To open ourselves to “clear seeing”, I’m inviting you to open yourselves to an experiential exercise; to become a sensor of experience to flashes of perception.
- First: place yourself in location where you feel free and relaxed…in your home or someplace outdoors. Don’t scan the environment, just relax.
- Second: ground yourself by connecting with the sensation of your feet on the ground, knowing that the earth is below and the sky is above. Clear your mind and silence a desire to see and find something to photograph.
- Third: Imagine you are a camera with your eyes, your shutter, closed.
- Fourth: Breathe in…be aware of the flow of your in-breath. Breathe out…be aware of the sensation of your out-breath… Breathe in…aware of the length of your in-breath. Breathe out…aware of the length and sensation of your out-breath. Breathe in…and be aware of your body relaxing. Breathe out…smile with your relaxing body.
- Fifth: Slowly turn 180 degrees with your eyes closed. Breathe in…be aware of your in-breath. Breathe out…be aware of your out-breath. Allow yourself to be aware of the sounds and physical sensations that surround you in this environment. No thinking, no judging, no expectations, no planning…just awareness of you in your body with your eyes closed.
- Sixth: Open you eyes suddenly. Open them wide and let your eyes settle on whatever greets you. Noice what happens the first instant, and then what flows from there. After a few minutes, close your eyes as suddenly as you opened them before. In a few moments, the after-image of what greeted you will begin to fade.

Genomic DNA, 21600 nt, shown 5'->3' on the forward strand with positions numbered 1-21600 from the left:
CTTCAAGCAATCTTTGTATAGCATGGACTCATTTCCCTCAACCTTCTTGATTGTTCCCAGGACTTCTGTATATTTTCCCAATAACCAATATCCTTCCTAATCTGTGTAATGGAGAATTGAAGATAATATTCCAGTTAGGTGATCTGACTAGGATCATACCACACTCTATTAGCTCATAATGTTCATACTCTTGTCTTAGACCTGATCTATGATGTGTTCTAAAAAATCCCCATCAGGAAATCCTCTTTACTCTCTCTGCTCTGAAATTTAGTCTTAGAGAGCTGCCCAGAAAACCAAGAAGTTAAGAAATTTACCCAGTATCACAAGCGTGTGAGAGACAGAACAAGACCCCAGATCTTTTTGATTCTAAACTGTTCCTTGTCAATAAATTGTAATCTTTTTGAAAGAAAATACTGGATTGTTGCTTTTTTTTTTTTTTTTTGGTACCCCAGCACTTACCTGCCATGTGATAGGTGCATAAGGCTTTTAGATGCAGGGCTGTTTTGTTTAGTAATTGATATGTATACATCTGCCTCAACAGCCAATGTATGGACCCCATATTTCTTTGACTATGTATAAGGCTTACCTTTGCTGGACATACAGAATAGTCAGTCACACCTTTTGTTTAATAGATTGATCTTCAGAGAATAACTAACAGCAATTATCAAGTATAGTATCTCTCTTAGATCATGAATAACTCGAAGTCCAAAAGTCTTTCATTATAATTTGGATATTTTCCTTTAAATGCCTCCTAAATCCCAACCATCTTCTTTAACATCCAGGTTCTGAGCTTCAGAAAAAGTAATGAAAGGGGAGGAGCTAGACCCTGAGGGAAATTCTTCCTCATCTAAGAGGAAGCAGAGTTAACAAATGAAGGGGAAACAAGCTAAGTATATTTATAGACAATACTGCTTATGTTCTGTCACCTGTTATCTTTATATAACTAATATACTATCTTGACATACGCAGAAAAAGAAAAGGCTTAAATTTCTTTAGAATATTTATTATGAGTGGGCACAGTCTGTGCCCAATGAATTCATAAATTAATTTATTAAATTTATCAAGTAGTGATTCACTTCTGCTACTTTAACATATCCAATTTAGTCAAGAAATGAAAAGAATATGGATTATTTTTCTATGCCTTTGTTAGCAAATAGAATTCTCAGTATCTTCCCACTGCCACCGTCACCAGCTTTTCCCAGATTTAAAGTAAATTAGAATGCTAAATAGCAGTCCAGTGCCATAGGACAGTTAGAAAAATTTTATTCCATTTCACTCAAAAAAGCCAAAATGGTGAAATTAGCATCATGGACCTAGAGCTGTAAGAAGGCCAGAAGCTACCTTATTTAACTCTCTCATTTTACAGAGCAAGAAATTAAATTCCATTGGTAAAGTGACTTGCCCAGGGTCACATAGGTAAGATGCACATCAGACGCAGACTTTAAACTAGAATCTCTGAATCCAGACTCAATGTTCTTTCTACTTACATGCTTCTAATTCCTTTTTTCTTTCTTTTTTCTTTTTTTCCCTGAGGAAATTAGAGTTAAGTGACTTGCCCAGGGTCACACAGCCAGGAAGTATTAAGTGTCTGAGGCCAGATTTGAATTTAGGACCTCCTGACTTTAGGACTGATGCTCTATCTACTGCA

- Seventh: Move your body in a quarter turn and, with your eyes still closed shift your head downwards toward the ground. Repeat the in and out breathing exercise in the fourth step.
- Eight: Open your eyes suddenly. Notice your experience. Then, after a few seconds, close your eyes and move your head upwards. Repeat the fourth, sixth and seventh steps. Continue this exercise for about five minutes, each time closing your eyes, shifting the tilt of your head, and turning absent of a preconception of what you will see when you open your shutter.
- Ninth: Return to the sixth step with camera in hand. When you open your eyes, photograph that which greets your open eyes (if your mind begins to seek, compose, categorize, discriminate, negate, or judge close your eyes and allow the after-image to fade).
- Tenth: Close your eyes and move on to step seven, photographing what your eyes connect with. Enjoy this exercise for 5 minutes.
I am finding myself excited about this learning phase of “a photo study.” I am looking forward to your images and thoughts. Let’s tag with #aphotostudy.